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HOME : Pre-Columbian Art : Archive : Tairona Gold Pendant
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Tairona Gold Pendant - AM.0448
Origin: Columbia
Circa: 900 AD to 1200 AD
Dimensions: 2.36" (6.0cm) high x 1.0" (2.5cm) wide
Collection: Pre-Columbian
Medium: Gold


Additional Information: SOLD

Location: Great Britain
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Description
At the time of the Spanish Conquest of the Americas, in the Sierra Nevada mountain chain of northern Colombia, a lively metallurgical tradition among the Chibcha-speaking Tairona. The Tairona culture began their process of consolidation as a social and political entity in the first centuries after Christ, reaching their apex of development after 1000 A.D. when dense populations were grouped together in many urban centers. Today, over two hundred Tairona sites are known, ranging from the coastal lowlands to the heights of the mountains. Settlements of varying sizes reflect a hierarchical political order; several large centers controlled numerous smaller ones, through a chiefly and priestly elite. Tairona goldwork reveals a complex iconography often combining both animal and human features. The Kogi people of the Sierra Nevadas, modern descendents of the Tairona, do not value gold, or other metal and gems for that matter, as indicators of wealth and personal prestige. For them, gold is a symbol of potential fertility belonging to all members of their society. The sun, the penultimate procreating force, transmits its power to gold, presumably endowing the metal with its yellowish hue. We can presume that the Tairona originally viewed gold much the same way, as ornaments charged with potent symbolism relating to the continuation of life.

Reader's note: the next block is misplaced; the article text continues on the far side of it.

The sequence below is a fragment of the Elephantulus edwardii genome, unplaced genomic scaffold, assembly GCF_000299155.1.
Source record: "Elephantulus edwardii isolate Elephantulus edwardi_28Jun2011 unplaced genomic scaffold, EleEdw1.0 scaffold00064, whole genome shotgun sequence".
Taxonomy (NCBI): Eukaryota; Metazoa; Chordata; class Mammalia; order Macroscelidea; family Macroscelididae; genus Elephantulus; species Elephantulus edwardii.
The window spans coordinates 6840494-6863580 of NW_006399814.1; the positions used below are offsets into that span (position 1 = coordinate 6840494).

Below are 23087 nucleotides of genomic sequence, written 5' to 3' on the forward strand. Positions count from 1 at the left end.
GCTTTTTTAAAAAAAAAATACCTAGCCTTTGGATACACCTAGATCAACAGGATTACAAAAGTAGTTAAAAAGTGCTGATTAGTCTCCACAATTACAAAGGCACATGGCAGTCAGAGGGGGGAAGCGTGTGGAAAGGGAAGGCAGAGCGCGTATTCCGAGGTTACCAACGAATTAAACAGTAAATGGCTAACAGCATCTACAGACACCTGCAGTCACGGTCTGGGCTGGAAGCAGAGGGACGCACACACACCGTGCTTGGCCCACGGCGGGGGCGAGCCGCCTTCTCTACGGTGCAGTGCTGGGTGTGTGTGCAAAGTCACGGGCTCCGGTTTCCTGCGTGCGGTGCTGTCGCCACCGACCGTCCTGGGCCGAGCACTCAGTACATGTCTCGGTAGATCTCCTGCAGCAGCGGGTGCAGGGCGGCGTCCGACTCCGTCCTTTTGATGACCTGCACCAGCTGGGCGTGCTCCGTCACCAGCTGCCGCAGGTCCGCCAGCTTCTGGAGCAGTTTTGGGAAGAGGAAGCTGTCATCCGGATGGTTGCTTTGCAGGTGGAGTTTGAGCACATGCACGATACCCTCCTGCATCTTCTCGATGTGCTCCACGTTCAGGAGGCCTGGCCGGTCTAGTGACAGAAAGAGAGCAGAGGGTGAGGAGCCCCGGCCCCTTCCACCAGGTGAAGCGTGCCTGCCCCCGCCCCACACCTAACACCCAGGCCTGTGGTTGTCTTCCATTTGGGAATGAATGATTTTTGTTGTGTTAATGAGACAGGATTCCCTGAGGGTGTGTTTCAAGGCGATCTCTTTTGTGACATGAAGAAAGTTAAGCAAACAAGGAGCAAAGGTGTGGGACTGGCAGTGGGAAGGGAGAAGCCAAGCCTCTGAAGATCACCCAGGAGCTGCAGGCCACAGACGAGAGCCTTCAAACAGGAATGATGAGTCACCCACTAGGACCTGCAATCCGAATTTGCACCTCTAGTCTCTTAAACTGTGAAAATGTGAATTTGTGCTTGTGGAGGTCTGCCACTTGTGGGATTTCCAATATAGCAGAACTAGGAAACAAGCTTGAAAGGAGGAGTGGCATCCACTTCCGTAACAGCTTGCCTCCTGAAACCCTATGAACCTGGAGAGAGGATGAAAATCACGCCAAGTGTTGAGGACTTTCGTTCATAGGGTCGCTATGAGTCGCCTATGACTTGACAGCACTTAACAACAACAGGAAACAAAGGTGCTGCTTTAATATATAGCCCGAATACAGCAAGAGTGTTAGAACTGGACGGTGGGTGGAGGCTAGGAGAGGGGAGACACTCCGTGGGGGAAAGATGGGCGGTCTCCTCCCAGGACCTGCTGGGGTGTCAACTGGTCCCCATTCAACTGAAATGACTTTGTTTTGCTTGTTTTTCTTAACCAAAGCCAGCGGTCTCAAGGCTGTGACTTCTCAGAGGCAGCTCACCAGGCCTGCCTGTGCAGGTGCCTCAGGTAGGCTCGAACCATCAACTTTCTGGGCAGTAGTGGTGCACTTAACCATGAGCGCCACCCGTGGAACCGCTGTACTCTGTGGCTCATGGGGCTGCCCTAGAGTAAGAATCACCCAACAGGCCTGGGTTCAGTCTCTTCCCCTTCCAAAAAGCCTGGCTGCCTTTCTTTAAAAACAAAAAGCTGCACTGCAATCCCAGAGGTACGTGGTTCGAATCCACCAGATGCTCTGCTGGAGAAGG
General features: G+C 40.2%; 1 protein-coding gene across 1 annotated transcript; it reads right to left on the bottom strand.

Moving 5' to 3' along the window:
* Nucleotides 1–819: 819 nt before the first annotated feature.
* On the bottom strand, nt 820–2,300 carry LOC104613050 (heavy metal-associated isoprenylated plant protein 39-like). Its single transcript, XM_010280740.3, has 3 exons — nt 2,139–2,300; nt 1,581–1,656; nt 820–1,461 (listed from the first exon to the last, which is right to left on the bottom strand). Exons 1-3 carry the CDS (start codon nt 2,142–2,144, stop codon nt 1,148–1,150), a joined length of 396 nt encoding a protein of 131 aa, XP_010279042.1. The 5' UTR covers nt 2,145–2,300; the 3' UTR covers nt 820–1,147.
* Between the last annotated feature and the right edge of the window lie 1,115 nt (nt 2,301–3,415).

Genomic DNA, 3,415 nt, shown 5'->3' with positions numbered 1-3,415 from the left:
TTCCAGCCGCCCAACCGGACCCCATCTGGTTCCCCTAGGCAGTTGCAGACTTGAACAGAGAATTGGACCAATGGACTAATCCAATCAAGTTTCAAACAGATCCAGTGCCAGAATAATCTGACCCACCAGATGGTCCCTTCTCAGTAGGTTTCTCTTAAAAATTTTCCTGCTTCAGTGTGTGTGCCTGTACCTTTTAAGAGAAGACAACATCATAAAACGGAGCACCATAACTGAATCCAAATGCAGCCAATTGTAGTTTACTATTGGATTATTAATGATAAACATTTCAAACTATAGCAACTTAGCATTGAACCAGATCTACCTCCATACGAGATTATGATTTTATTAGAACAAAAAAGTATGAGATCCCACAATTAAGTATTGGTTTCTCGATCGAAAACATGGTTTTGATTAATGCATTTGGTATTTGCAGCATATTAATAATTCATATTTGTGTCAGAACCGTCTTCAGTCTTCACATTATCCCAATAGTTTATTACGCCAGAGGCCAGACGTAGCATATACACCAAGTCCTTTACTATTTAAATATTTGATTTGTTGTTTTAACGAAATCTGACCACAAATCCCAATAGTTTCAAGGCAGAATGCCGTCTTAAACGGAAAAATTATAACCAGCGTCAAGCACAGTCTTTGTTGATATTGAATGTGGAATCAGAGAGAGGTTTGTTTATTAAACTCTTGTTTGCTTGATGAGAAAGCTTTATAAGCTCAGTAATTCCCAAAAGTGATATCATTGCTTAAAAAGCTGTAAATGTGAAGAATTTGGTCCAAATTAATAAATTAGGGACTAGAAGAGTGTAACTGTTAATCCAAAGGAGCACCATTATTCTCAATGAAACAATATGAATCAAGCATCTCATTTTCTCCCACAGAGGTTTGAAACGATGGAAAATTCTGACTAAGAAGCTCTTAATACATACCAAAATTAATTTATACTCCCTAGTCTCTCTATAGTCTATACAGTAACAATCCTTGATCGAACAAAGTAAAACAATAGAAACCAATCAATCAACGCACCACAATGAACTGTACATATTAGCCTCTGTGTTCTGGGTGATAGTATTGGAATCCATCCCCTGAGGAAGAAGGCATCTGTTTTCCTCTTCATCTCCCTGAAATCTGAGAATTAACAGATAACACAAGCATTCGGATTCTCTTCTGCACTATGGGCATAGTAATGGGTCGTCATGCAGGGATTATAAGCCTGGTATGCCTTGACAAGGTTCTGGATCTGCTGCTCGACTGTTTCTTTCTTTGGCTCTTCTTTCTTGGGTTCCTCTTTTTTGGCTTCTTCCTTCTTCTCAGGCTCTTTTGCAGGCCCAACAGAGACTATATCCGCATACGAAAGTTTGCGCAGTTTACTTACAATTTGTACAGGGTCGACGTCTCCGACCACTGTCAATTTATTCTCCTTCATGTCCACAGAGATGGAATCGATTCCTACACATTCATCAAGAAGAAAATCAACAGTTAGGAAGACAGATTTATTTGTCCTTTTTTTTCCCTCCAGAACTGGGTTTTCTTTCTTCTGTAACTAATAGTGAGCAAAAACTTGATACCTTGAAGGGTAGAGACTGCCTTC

This gold pendant represents a human figure carrying two tubular objects that flare open towards the top like the pedals of a flower. A high, arching headdress crowns the figures head. His facial features are characteristic of the Tairona style, with relatively large, coffee bean- shaped eyes. The lower half of this sculpture terminates in an unarticulated base that flares outwards at the bottom. While there are loop rings attached to the back of this piece, suggesting it was strung upon a necklace and worn during long-forgotten rituals, the presence of the base suggest it would have also been displayed when not adorning a wearer. This sculpture continues to shine with the luminosity of the sun while providing us with an image of ancient Colombia before the Spanish Conquest. - (AM.0448)

 

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